Ninth Circuit Rules that Pre-Dispute Mandatory Arbitration Clause Is Invalid Under the Magnuson-Moss Warranty Act

In Kolev v. Euromotors West/The Auto Gallery, 2011 U.S. App. LEXIS 19254 (9th Cir. Cal. Sept. 20, 2011) a pre-owned car Diana Kolev (“Kolev”) purchased developed serious mechanical problems during the warranty period and the dealership refused to honor her warranty claims. Kolev sued for breach of warranties under the Magnuson-Moss Warranty Act (“MMWA”), 15 U.S.C. Section 2301 et seq., breach of contract, and unconscionability. The dealership moved to compel arbitration pursuant to the mandatory arbitration provision in the sales contract that Kolev signed when she bought the car. The District Court granted the motion. After the arbitrator sided with the dealership, Kolev challenged the ruling in District Court, which upheld the arbitral decision.

The U.S. Court of Appeals for the Ninth Circuit , however, reversed the District Court’s decision to compel arbitration. The appellate court found that the statute on its face was ambiguous as to whether pre-dispute mandatory binding arbitration provisions were valid under the MMWA. However, the Court found the written warranty provision that mandated pre-dispute binding arbitration was invalid under the MMWA. The Court explained its conclusion as follows:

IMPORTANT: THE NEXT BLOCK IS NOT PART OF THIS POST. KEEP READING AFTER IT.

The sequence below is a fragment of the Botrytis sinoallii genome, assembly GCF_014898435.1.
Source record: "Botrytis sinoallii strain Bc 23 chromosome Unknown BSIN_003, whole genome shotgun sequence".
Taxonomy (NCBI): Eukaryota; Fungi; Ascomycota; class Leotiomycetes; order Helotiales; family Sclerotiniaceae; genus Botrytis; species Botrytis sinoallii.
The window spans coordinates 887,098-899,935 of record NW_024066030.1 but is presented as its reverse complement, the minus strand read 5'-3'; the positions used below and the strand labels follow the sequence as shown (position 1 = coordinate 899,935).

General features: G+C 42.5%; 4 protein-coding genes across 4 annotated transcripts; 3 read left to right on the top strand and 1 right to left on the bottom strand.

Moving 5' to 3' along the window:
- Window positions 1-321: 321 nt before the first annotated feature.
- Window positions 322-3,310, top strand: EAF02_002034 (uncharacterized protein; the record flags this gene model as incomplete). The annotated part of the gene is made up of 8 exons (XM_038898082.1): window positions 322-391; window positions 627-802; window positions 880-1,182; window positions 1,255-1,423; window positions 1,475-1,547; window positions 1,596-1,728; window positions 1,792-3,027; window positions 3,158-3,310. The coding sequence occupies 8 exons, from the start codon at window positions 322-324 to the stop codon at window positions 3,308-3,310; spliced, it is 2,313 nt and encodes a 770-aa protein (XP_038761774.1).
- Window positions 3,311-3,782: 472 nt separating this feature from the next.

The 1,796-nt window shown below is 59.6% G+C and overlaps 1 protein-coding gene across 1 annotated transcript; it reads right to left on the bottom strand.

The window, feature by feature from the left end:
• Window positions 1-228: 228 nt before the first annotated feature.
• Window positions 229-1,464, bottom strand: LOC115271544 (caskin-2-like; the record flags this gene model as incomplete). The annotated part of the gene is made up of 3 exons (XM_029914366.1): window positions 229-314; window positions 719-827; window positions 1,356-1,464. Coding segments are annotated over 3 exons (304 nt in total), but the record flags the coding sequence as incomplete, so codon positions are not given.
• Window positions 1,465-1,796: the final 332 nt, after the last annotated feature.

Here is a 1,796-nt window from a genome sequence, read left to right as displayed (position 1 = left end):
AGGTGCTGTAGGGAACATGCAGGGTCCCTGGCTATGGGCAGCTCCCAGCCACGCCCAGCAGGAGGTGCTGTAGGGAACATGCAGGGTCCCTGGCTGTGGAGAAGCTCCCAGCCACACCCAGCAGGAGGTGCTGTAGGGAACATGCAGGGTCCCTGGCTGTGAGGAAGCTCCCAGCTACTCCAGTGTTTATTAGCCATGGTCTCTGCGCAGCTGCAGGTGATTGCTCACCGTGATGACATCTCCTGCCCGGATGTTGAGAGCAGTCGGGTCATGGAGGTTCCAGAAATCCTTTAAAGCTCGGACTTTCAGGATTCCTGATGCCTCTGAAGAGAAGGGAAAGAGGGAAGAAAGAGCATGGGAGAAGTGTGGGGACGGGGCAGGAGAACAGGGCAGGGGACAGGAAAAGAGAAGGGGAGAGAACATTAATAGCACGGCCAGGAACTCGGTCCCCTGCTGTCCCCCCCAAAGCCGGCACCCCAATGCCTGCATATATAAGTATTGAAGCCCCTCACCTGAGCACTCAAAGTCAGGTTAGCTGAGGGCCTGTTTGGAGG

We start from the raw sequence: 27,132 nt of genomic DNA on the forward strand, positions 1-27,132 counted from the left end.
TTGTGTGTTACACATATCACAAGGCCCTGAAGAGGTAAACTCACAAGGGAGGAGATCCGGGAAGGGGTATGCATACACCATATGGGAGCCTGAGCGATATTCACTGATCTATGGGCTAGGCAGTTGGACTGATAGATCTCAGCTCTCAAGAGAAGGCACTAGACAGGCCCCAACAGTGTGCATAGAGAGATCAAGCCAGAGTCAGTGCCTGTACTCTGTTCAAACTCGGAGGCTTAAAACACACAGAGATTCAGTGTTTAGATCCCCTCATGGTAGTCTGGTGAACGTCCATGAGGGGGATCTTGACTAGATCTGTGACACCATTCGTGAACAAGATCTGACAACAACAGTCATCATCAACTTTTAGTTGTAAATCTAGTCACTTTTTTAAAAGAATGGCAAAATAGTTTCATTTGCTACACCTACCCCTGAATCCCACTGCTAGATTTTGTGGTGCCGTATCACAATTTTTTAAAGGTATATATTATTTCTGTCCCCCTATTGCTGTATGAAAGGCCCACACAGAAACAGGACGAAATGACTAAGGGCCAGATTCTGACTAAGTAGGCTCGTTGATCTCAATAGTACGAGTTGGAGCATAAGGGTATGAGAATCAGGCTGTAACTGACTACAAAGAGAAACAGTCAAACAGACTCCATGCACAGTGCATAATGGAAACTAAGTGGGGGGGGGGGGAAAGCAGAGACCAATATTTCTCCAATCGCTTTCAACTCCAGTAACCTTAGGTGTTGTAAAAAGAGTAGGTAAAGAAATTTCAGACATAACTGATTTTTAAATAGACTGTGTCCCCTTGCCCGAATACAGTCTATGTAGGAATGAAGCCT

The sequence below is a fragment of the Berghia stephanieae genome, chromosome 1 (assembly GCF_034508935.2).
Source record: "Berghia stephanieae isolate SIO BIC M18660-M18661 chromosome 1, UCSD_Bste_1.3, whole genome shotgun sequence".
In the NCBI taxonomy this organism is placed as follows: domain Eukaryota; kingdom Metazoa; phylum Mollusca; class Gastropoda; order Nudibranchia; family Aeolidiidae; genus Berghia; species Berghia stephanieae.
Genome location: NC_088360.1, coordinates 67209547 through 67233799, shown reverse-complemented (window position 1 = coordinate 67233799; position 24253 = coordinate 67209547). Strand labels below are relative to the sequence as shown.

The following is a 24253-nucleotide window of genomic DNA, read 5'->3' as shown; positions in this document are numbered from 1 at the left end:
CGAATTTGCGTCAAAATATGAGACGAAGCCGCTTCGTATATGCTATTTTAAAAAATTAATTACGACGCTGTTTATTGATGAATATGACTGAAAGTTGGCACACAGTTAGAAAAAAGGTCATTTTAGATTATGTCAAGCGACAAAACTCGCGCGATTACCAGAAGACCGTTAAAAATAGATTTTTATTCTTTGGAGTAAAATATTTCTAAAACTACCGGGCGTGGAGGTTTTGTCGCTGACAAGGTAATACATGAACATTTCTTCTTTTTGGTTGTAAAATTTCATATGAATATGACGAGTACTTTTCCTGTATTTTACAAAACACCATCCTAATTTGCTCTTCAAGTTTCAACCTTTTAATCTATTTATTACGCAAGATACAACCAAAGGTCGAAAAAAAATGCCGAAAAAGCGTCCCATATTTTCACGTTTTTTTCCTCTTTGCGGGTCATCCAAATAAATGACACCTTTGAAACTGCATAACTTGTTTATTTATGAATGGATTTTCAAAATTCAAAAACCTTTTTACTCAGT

We do so for the following reasons: (1) the FTC interpreted the statute consistent with its carefully reasoned understand- ing of the enacting Congress’s intent, as evidenced by the statute’s language and legislative history; (2) the FTC’s con- struction advances the MMWA’s purpose to protect consum- ers from predatory warrantors and to provide them with fair and informal pre-filing procedures that preserve their rights to enforce their claims for breach of warranty through civil liti- gation in the state or federal courts; and (3) the persistence of the FTC’s rule that the MMWA bars pre-dispute mandatory binding arbitration — expressly reaffirmed more than a decade after the Supreme Court held that the FAA “mandates enforcement of agreements to arbitrate statutory claims” absent “contrary congressional command — requires that the courts afford the agency’s constructionparticularly strong deference. Because we are required to defer to the reasonable construction of a statute by the agency that Congress has authorized to interpret it, we hold that the MMWA precludes enforcement of pre-dispute agreements such as Porsche’s that require mandatory binding arbitration of consumer warranty claims.


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